This is an archived article that was published on sltrib.com in 2012, and information in the article may be outdated. It is provided only for personal research purposes and may not be reprinted.
ATK facilities in Utah played a manufacturing role in this week's launch of a Delta IV rocket carrying a national defense satellite from California's Vandenberg Air Force Base.
The rocket was provided by United Launch Alliance, a partnership of Atlas and Delta teams formed in 2006 to provide the U.S. government with cost-efficient and reliable access to space.
ATK produced the two graphite epoxy motors, known as GEMs. The 70-foot-long, 60-inch-diameter motors ignited at lift-off Tuesday, burned for 90 seconds and delivered 560,000 pounds of thrust to propel the national defense payload into orbit.
The ATK facility in Promontory manufactures the heat-resistant nozzle for the rocket's first-stage hydrogen-powered engine. External temperatures at launch can exceed 4,000 degrees Fahrenheit.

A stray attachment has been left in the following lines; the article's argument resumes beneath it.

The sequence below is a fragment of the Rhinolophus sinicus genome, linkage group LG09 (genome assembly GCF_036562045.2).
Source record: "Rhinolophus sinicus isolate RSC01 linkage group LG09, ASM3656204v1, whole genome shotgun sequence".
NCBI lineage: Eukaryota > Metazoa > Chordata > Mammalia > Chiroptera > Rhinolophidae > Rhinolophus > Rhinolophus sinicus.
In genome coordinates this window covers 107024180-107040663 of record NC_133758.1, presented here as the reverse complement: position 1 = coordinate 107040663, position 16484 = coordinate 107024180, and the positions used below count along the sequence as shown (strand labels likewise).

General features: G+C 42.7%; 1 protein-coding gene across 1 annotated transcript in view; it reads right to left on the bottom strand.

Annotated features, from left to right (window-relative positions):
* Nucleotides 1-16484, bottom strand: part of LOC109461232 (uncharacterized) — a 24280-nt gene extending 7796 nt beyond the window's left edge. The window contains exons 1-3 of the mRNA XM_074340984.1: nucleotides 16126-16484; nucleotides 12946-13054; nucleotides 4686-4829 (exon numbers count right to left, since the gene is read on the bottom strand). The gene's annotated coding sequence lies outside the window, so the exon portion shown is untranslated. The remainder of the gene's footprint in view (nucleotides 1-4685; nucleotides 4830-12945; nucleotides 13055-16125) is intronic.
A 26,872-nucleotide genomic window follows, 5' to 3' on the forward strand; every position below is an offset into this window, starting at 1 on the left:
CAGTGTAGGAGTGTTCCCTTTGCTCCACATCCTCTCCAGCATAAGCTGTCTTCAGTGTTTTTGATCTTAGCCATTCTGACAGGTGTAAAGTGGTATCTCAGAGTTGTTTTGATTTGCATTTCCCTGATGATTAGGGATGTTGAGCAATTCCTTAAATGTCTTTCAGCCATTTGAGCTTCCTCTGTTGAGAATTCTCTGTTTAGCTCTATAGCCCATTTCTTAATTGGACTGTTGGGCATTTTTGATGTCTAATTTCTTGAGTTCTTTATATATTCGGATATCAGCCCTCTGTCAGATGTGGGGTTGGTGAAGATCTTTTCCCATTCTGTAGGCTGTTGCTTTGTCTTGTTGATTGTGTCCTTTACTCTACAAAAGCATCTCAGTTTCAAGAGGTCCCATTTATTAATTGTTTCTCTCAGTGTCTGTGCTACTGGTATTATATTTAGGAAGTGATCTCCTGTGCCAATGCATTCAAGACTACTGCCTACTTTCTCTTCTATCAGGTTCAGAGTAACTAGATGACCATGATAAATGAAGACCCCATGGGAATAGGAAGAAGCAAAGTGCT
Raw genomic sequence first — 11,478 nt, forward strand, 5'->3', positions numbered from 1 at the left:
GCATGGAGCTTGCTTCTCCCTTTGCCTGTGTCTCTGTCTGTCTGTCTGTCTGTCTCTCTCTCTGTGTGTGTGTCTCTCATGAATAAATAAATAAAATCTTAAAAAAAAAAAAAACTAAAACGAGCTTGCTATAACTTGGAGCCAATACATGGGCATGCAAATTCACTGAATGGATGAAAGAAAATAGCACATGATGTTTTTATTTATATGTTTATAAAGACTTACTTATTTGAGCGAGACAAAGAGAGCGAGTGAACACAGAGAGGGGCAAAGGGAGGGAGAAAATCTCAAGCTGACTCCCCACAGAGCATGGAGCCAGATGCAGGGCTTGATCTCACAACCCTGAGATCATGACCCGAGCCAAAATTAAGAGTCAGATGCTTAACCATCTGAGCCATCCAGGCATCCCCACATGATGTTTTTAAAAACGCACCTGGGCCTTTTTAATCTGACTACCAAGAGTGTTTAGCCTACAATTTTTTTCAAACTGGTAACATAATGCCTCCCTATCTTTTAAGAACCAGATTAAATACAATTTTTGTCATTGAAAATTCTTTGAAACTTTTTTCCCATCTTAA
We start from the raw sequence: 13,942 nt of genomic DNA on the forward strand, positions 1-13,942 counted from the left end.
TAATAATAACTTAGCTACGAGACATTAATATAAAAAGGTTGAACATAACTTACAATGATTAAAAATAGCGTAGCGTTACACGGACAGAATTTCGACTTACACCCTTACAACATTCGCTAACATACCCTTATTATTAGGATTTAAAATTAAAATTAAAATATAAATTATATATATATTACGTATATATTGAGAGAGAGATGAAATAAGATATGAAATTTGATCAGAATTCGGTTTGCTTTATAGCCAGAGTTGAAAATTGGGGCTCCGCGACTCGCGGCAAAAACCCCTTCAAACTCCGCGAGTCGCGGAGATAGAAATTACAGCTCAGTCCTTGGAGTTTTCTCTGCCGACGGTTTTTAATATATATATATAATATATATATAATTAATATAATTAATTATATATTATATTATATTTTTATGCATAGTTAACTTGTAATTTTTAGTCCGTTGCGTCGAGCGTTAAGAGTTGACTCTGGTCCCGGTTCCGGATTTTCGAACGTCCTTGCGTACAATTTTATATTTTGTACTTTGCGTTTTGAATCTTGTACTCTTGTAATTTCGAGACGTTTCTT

ATK supplied a total of nine composite structures for the launch vehicle, some as large as 5 meters in diameter and 1 to 15 meters in length. Hardware for those structures came from ATK's Clearfield facility.
The rocket's payload is part of a National Reconnaissance Office mission, the first of five such launches over the next four months, according to United Launch Alliance. The NRO is the agency tasked with producing and maintaining the nation's intelligence satellites.
In a statement, Jim Sponnick, ULA's vice president over mission operations, said the rocket will deliver "critical capabilities to the men and women defending our freedom throughout the world."
In addition to Utah's ATK sites, the aerospace, defense, and commercial products company operates facilities in 21 other states, Puerto Rico, and internationally.